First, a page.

Background: There is a paucity of data concerning the morphological
dimensions of the distal part of the femur, the proximal part of the tibia,
and the patella. The objective of this study was to analyze the exact anatomic
data collected from a large group of patients undergoing total knee
arthroplasty and to correlate the measurements to the dimensions of current
Methods: Eight different centers collected morphologic data from the
distal part of the femur, the proximal part of the tibia, and the patella from
337 knees during total knee arthroplasty. Microcaliper measurements from
templates and measuring guides were used to decrease intraobserver variation.
The study included 188 women (209 knees) and 107 men (128 knees) who had a
mean age of sixty-nine years. A characterization of the aspect ratio (the
medial-lateral to anterior-posterior dimensions) was made for the proximal
aspect of the tibia and the distal part of the femur. Known dimensions from
six prosthetic knee systems were compared with the morphologic data.
Results: A wide variation in the aspect ratio for the femoral
component was seen among the six different prosthetic systems. For women,
there was a significant association between the component size and the amount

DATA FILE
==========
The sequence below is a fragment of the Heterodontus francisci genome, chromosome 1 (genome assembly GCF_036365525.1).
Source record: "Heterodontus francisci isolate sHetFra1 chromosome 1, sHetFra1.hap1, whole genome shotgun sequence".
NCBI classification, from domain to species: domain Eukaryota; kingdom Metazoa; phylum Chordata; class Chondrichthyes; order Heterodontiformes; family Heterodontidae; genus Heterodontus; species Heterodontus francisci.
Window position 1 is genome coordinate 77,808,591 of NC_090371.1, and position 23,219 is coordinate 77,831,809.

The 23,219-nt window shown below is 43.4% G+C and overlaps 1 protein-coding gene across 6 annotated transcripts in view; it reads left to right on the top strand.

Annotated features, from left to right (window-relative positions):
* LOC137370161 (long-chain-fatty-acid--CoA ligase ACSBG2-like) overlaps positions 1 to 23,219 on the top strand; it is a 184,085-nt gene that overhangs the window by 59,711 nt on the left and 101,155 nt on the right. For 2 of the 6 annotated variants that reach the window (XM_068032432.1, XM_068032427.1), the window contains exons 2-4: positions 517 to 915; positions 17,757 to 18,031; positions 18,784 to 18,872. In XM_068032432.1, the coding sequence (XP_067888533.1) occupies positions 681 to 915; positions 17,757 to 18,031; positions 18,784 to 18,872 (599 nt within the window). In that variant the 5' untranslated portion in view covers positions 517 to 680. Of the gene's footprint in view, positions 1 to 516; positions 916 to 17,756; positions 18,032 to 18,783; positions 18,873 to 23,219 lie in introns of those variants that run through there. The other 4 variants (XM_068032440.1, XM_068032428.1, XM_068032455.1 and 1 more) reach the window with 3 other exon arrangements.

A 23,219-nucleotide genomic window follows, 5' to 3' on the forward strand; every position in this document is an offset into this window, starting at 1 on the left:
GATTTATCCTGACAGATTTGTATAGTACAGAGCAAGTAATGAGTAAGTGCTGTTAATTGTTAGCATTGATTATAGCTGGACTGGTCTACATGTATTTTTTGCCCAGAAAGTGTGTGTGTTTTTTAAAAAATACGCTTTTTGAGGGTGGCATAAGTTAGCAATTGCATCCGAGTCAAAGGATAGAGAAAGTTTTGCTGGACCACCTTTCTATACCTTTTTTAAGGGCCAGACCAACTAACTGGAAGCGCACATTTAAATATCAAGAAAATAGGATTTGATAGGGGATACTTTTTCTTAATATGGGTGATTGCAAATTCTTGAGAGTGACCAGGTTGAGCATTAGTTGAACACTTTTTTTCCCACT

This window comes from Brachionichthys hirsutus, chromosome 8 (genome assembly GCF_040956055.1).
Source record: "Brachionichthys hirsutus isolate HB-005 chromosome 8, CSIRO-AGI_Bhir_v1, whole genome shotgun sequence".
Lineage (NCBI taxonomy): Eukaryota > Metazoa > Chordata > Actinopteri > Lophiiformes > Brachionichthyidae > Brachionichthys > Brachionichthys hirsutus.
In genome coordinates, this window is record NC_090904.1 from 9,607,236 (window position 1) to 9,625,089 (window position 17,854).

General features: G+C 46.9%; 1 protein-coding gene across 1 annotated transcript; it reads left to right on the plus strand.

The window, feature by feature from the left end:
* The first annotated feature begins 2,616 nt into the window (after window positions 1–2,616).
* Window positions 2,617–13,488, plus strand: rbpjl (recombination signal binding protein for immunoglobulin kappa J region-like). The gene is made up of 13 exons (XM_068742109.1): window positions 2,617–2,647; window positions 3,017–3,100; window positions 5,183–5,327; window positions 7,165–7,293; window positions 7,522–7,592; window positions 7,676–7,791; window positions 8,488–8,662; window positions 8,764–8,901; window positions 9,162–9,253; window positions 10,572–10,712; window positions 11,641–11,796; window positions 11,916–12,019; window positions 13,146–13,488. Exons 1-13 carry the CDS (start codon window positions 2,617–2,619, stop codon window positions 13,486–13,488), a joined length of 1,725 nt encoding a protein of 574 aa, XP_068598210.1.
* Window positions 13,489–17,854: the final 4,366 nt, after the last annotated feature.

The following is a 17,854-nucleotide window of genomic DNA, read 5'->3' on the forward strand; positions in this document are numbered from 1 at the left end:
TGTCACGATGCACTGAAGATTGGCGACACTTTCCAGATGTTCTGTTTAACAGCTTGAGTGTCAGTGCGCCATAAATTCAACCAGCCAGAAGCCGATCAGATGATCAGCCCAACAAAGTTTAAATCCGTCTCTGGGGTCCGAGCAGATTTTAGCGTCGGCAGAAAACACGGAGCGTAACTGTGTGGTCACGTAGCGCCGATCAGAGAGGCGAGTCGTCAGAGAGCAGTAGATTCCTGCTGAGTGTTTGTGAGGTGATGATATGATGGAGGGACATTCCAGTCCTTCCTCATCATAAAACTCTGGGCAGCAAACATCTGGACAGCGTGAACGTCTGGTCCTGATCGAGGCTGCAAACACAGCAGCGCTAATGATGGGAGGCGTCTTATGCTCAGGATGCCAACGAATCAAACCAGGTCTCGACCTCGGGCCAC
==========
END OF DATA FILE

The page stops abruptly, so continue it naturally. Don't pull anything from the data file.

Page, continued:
of medial-lateral overhang, with larger sizes having more overhang (p <
0.0001). Although the femoral aspect ratio for the morphologic data showed
higher ratios for smaller knees and proportionally lower ratios for larger
knees, the designs showed little change in the aspect ratio. The tibial aspect
ratio from the morphologic data showed a higher ratio for smaller knees and a
proportionally lower ratio for larger knees. The Duracon component tracked the
decline in aspect ratio fairly well, whereas the other brands either did not
change with anterior-posterior dimension or actually increased (NexGen).
Gender differences in the morphologic data were shown by the variable tibial
aspect ratios. A comparison of the bone dimensions from the study data and the
dimensions of the implants indicated that the smaller sizes were too small
while the larger sizes tended to be too large. The average overall unresected
patellar thickness was 23.7 mm.
Conclusion: The results of this study will allow manufacturers to
make more appropriate determinations of the sizes and aspect ratios of
components for use in total knee arthroplasty.